• 831 campsites
      • 288,545 acres

    Scouts’ War Effort: 1941–1945

    • Included 69 specific requests from the government
    • Collected 30 million pounds of rubber during a two-week drive
    • 20,000 Scouts earned the Gen. Douglas MacArthur Medal for Victory Gardens
    • Distributed pledge cards for war bonds and savings stamps
    • Distributed stamp posters
    • Collected aluminum, wastepaper, and salvage
    • Conducted defense housing surveys
    • Distributed air-raid posters
    • Served as messengers and dispatch bearers
    • Assisted emergency medical units
    • Served as fire watchers


    • Second national jamboree, 1950
      • Valley Forge, Pennsylvania
      • 47,163 Scouts and leaders attended
    • First Boy Scout stamp issued by the U.S. Post Office Department, 1950
    • 2 million pounds of clothing collected for domestic and foreign relief, 1952
    • Distributed more than a million posters and 30 million Liberty Bell doorknob hangers in the Get-Out-the-Vote campaign, 1952
    • 20-millionth member joined, 1952
    • Third national jamboree, 1953
      • Irvine Ranch, California
      • 45,401 Scouts and leaders attended
    • Boys’ Life circulation passed 1 million, 1954
    • National office moved to New Brunswick, New Jersey, 1954
    • More than 100,000 units, 1954
    • More than 1 million adult volunteers, 1954
    • Fourth national jamboree, 1957
      • Valley Forge, Pennsylvania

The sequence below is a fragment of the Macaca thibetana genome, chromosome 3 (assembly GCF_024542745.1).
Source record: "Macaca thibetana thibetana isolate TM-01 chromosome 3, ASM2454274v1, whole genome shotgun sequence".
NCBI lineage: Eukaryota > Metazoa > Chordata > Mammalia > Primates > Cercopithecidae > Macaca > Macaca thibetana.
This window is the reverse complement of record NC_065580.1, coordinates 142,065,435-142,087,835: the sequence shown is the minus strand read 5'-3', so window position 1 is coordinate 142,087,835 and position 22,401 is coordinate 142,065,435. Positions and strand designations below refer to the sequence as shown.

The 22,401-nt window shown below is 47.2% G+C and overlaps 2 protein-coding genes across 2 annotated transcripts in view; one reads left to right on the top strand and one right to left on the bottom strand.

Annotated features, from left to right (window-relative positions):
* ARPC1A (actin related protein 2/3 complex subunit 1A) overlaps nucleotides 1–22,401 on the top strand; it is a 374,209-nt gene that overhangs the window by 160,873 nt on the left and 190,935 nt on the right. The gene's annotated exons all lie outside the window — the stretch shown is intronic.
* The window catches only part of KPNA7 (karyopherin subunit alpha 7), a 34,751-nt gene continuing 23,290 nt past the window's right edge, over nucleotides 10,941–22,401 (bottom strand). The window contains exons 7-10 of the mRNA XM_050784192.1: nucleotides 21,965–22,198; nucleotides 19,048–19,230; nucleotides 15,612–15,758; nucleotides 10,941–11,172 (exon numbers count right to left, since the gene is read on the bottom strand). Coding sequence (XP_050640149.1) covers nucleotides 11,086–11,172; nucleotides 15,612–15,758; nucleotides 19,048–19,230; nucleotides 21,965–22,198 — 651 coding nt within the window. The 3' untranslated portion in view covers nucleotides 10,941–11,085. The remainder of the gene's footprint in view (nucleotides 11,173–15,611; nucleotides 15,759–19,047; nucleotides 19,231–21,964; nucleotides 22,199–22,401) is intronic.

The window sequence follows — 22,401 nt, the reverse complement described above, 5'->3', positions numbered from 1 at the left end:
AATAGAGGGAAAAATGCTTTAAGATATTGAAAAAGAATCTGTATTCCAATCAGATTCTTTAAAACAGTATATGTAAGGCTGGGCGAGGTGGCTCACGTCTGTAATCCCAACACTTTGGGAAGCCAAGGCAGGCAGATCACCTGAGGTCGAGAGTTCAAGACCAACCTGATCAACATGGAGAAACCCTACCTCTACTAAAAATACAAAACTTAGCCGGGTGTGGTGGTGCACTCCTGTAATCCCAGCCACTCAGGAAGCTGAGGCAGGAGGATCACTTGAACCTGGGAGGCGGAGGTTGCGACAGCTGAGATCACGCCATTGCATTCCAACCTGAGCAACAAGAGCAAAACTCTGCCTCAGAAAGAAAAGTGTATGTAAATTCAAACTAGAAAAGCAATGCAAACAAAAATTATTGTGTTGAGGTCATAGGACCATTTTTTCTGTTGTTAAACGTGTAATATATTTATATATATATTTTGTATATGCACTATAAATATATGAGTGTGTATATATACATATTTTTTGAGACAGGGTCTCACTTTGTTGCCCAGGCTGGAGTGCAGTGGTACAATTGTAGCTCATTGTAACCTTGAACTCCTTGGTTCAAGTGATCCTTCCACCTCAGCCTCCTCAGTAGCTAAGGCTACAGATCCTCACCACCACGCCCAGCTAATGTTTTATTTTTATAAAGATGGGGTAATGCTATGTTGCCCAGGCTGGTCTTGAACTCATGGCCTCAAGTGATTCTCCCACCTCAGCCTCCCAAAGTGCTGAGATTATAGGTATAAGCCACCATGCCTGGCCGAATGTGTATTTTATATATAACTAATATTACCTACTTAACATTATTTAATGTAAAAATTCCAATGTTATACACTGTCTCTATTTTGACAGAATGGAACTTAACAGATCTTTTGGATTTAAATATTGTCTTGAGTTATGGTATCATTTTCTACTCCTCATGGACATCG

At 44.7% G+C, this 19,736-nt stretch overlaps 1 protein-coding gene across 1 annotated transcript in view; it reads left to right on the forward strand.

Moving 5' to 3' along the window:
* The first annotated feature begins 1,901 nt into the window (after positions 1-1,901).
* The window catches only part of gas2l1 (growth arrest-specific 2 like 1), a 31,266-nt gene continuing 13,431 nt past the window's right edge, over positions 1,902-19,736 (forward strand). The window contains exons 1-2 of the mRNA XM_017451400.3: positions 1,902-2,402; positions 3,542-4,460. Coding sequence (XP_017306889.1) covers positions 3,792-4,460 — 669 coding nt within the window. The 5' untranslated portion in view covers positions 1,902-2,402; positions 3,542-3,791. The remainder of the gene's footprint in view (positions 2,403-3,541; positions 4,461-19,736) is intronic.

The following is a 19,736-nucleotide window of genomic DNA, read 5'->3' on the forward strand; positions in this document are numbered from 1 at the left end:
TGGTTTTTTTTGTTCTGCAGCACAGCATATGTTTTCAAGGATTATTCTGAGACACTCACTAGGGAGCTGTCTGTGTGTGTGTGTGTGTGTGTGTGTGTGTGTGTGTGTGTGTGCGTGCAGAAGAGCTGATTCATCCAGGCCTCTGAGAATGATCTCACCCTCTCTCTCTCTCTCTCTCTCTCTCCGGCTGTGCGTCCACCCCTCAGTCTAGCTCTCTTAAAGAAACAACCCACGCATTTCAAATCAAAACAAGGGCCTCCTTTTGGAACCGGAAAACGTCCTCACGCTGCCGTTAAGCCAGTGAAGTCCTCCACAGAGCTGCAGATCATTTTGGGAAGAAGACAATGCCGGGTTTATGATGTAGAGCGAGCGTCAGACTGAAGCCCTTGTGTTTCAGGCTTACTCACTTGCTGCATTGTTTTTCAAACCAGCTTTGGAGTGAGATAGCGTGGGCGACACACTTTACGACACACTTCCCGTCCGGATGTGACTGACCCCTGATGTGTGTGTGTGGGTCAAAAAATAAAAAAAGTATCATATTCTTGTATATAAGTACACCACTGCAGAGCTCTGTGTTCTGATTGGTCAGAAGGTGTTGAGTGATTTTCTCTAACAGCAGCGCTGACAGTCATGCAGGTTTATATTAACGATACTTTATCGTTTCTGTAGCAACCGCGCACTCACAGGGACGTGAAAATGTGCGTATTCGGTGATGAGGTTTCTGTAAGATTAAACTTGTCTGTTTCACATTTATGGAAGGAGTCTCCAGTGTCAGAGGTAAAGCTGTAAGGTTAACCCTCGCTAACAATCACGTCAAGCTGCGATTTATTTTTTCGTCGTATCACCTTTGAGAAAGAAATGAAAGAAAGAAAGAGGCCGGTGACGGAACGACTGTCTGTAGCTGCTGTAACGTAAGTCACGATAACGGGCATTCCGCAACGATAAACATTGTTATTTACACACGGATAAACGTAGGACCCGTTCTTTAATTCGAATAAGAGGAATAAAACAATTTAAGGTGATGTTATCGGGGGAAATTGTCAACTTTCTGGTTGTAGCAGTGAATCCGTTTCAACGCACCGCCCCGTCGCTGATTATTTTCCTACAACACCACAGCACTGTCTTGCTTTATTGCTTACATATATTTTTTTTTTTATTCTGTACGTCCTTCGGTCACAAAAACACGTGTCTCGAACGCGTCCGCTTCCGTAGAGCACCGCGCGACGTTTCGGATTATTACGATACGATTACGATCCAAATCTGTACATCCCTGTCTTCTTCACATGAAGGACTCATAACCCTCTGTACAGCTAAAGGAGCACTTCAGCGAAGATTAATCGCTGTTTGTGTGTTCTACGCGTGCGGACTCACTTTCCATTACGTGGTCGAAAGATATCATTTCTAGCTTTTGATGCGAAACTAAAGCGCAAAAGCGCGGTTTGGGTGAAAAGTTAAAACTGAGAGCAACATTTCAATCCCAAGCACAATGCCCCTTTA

• 50,100 Scouts and leaders attended
    • 15 millionth copy of the Handbook for Boys, 1957


    • Scouting’s Golden Jubilee, 1960
    • Fifth national jamboree, 1960
      • Colorado Springs, Colorado
      • 53,378 Scouts and leaders attended
    • Johnston Historical Museum
      • Dedicated June 4, 1960
      • New Brunswick, New Jersey
    • Sixth national jamboree, 1964
      • Valley Forge, Pennsylvania
      • 52,000 Scouts and leaders attended
    • 500,000th Eagle Scout honored, 1965
    • 40 millionth member registered, 1965
    • BSA hosted the 12th world jamboree, 1967
      • Farragut State Park, Idaho
      • 12,000 Scouts and leaders from 107 countries attended
    • First female Explorers, 1969
    • Seventh national jamboree, 1969
      • Farragut State Park, Idaho
      • 35,000 youth and leaders attended


    • Scouting Keep America Beautiful Day
      • June 5, 1971
      • Scouts collected more than a million tons of litter
    • National Eagle Scout Association formed, 1972
    • Eighth national jamboree at two sites, 1973